Alesis Intros “The World’s Most Epic MIDI Controller”, The Vortex Wireless 2

2018 NAMM Show: Alesis has introduced the Vortex Wireless 2 keytar controller, described as “The World’s Most Epic MIDI Controller”.

It offers improved ergonomics for better playability, a more durable housing, and an updated control layout.

The MIDI keytar controller connects wirelessly to your computer and integrates with popular virtual instruments, plugins, and DAWs.


  • 37 velocity-sensitive keys with aftertouch for compact size with complete melodic range
  • Eight RGB back-lit velocity-sensitive trigger pads enable you to create beats or trigger clips
  • Eight back-lit faders for controlling volumes or other instrument parameters
  • Embedded MIDI-assignable tilt sensor performance control with on/off button
  • Thumb-controlled volume slider and reversible pitch-bend wheel on neck
  • MIDI-assignable touchstrip, zone, sustain, and octave-control buttons on neck
  • Included USB dongle creates a wireless connection to any Mac or PC
  • USB and MIDI jacks for use with any synth, sound module, or other MIDI hardware or software
  • Battery-powered for use with MIDI modules and hardware synths (4 AA batteries included)
  • Standard guitar strap pegs on neck and body
  • Edit MIDI-assigned controls with included Vortex Wireless 2 Editor application
  • Production software package included: Hybrid 3, Loom 2, Vacuum Pro, and Xpand!2 by AIR Music Tech, TimewARP 2600 by Way Out Ware, and Ableton Live Lite

Pricing and Availability

The Vortex Wireless 2 is expected to be available in Q1, 2018, priced at US $299. See the Alesis site for more info.

28 thoughts on “Alesis Intros “The World’s Most Epic MIDI Controller”, The Vortex Wireless 2

  1. I hope they’ve improved the response of those trigger pads. Those things were completely useless. Everything else was not bad for the price. But man… those trigger pads

  2. This is an incremental upgrade to the Vortex Wireless 1, which was long in the tooth.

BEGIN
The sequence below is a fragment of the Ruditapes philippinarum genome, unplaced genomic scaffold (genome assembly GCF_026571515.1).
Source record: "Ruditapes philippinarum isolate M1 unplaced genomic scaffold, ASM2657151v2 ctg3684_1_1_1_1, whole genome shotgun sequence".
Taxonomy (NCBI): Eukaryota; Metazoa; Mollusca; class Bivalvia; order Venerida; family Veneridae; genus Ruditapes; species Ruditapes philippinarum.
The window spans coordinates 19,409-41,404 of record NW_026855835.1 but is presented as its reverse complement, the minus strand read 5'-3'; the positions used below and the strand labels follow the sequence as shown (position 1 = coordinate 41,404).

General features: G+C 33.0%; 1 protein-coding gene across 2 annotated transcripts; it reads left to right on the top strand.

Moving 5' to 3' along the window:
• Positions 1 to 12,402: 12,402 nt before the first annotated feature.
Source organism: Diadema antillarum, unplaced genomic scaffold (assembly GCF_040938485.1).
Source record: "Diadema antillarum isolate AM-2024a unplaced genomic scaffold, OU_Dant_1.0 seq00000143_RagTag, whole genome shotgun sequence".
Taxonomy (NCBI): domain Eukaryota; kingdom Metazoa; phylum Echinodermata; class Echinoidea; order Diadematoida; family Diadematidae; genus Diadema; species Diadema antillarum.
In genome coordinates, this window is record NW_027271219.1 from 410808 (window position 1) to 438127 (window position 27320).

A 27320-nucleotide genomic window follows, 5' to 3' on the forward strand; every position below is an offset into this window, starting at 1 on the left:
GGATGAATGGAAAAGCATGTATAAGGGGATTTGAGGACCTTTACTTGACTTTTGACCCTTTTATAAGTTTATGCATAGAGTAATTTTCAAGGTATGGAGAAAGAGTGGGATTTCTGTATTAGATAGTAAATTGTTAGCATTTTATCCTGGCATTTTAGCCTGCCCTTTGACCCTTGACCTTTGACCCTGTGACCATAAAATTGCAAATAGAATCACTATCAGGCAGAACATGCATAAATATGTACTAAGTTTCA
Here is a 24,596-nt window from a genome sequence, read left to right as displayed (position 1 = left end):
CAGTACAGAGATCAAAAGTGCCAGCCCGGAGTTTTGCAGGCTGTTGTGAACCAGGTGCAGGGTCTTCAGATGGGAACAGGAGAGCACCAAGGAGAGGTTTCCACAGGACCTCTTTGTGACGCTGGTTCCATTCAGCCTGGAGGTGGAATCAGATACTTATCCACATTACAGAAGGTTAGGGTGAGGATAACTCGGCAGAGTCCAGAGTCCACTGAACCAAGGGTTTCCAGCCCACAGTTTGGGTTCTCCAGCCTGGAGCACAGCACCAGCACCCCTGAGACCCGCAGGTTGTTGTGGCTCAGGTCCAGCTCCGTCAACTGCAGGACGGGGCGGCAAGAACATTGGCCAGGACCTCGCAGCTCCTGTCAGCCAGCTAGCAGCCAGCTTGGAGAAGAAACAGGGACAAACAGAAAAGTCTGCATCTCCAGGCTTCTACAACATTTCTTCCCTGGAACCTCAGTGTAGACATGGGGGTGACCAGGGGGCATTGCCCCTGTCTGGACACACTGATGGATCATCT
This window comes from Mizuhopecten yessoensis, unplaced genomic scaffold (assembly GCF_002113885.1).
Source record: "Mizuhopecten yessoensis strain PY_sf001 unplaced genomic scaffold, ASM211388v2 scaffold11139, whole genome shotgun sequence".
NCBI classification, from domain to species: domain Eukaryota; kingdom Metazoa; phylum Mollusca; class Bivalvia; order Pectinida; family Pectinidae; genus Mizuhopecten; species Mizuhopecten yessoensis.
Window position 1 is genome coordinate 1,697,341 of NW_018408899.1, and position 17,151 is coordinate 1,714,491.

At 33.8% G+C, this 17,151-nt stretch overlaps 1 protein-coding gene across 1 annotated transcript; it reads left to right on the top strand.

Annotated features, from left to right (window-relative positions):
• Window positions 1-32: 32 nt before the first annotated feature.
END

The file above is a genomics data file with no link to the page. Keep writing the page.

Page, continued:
It’s a decent upgrade for those that use a Keytar and the price is quite reasonable.

    1. …except for Noise Engineering, Pittsburgh Modular, Qu-Bit Electronix, Verbos, Elektron, and Industrial Music Electronics (who didn’t even go to NAMM but still announced a fantastic new module).

      I probably missed some…

  3. As someone who regular uses this type of keyboard (my favorite is the AZ-1) there are things to like about the Vortex. I have the 1st gen. I love that it has aftertouch, that is important in a controller. I have never liked the pitch wheel being where it is. The keybed is absolute crap and the shape of the thing is all wrong if you want to set it down, which you can’t do anyway because the ports are there. All that being said, I think it is the best of the recent generation of these keyboards. These things don’t need and shouldn’t have sound engines, they are controllers. Sound engines mean cables and if you are using it as a wired controller even more cables. 41 notes is a better size for the keyboard as it lets you get to E, but at least the keys are full sized. I may end up getting one as I want a black unit and this is more portable than the AZ-1, and not 30 years old.
    It sure would be nice if the companies who make these would actually talk to the people who use them, we could help avoid some of the dumb design elements.